STAWELL - The Stawell property market has been given a clean bill of health with vital market indicators pointing towards continued growth in 2014.
Terry Monaghan, from Monaghans Real Estate said the market had settled in January and February after what was an excellent finish to 2013.
"Stawell continues to stand out in the market, even against neighbouring towns, as an affordable option for investors to purchase in a well serviced, conveniently located, friendly, rural region with sound and diverse employment opportunities and where investors are rewarded with good rental returns," he said.
"We had an exceptional December and in fact January was our best ever.
"Between Christmas and New Year we had two walk-ins that bought houses, these were people who had looked elsewhere, but found what they wanted here."
The recent success is documented by the four-fold increase in dollar value of sales in January this year compared to January 2013. Sales in December 2013 were also more than double that of December 2012.
Mr Monaghan puts the strengthening of average prices and more people taking the step to purchase a home down to the fact last September's election result provided certainty.
"Something has happened to stop holding people back, and I think that has a lot to do with the uncertainty that is created by an election campaign," he said.
"I think there is also improved confidence from people in our town from sectors that have traditionally been pessimistic."
Landmark Harcourts Property Manager, Bruce McIlvride said he is experiencing continued investment from buyers with rental demand remaining exceptionally strong.
"We have plenty of activity in cropping country after what was a good season on the land, farmers are looking to invest and as a result we are selling well," he said.
"I see no reason why it shouldn't continue that way, we've had pretty good enquiry to start the year, from people in places including Geelong, Ballarat and Maryborough."
Mr McIlvride said the interest is spread across all price brackets but buyer demand continues to be driven by people eager for ready to move in liveable homes at $150,000 plus.
Landmark Harcourts' Benchmark report which documents 12 months of settled sales to August 2013, revealed the price paid per hectare (HA) for properties greater than 40 Ha in size rose by 3.7 percent.
"We're optimistic that both volume and value of sales across all segments will strengthen throughout 2014, particularly if interest rates remain stable and consumer confidence improves on the back of stronger local and global economies," Mr McIlvride said.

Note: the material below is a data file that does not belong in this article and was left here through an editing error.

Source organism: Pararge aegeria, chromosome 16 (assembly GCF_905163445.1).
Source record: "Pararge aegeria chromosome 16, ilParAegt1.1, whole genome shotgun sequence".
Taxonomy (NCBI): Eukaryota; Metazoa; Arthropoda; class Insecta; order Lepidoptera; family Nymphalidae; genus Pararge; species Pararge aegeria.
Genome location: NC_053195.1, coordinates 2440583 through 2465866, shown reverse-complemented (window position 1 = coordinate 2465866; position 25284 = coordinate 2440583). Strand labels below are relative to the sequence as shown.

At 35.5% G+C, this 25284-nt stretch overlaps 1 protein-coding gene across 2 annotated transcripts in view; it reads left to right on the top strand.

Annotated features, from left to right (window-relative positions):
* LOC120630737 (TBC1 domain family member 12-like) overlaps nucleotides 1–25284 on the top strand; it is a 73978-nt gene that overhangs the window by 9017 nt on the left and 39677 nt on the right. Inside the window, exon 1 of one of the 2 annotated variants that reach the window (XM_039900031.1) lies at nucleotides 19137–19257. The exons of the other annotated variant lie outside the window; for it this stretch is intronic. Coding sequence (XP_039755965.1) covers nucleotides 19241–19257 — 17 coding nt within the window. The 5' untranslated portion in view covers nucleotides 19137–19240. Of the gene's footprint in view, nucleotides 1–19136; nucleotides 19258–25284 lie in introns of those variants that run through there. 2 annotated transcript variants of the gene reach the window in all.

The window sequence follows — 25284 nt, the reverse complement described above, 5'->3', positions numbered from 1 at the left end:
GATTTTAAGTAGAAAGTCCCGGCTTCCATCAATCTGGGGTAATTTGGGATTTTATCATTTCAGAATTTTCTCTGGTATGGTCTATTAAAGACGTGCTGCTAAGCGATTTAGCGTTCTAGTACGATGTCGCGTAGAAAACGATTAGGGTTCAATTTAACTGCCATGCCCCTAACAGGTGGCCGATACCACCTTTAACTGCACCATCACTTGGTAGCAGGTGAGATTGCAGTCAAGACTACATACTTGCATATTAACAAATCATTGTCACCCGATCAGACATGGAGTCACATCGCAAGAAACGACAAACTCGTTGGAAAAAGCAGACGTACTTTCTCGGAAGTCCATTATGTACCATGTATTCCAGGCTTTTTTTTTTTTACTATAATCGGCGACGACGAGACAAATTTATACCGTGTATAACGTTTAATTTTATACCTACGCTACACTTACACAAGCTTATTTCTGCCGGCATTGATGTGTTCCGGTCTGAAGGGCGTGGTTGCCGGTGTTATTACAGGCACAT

The report was initiated to provide an in depth analysis of all settled property sales trends across regional and rural Australia, and goes as far as categorising settled transactions into four segments - non-metro residential houses, under 4 Ha, 4 to 40 Ha, 40 Ha plus.
"We found that access to reliable data depicting sales trends across regional and rural Victoria was non existent - unlike metropolitan data which is relatively easy to source" Mr McIlvride said.
"The report allows us to benchmark our companies' performance against other agencies throughout the country and also acts as an essential tool for clients to make buying and selling decisions based on factual trends rather than anecdotal stories or gut feel."
Mr Monaghan believes that from a purchasers point of view there is still a good supply of properties in Stawell.
"A price bracket that is becoming scarce is the $180,000 - $220,000 price bracket, which you would consider to be more of your 'bread and butter' buyers," he said.
"People are always in search of better quality homes that don't need maintenance, that is something that is consistent each year."
Mr Monaghan has voiced his concerns about the transfer of water from Lake Lonsdale saying people need lifestyle options that are attractive beyond their backyard.
"We need to keep Lonsdale at 30 percent capacity, that is something vital to keeping people here and providing them with the recreational and lifestyle opportunities they need," he said.
Both Mr Monaghan and Mr McIlvride agree there will be a general pull back from the Grampians and Halls Gap bushfire scare, but only in the short term.
"There is the potential for a stall of enquiry, but there won't be a long term impact," Mr McIlvride said.
"The fact is people in this community maintain a positive outlook, they are self-supportive regardless of the businesses that come and go."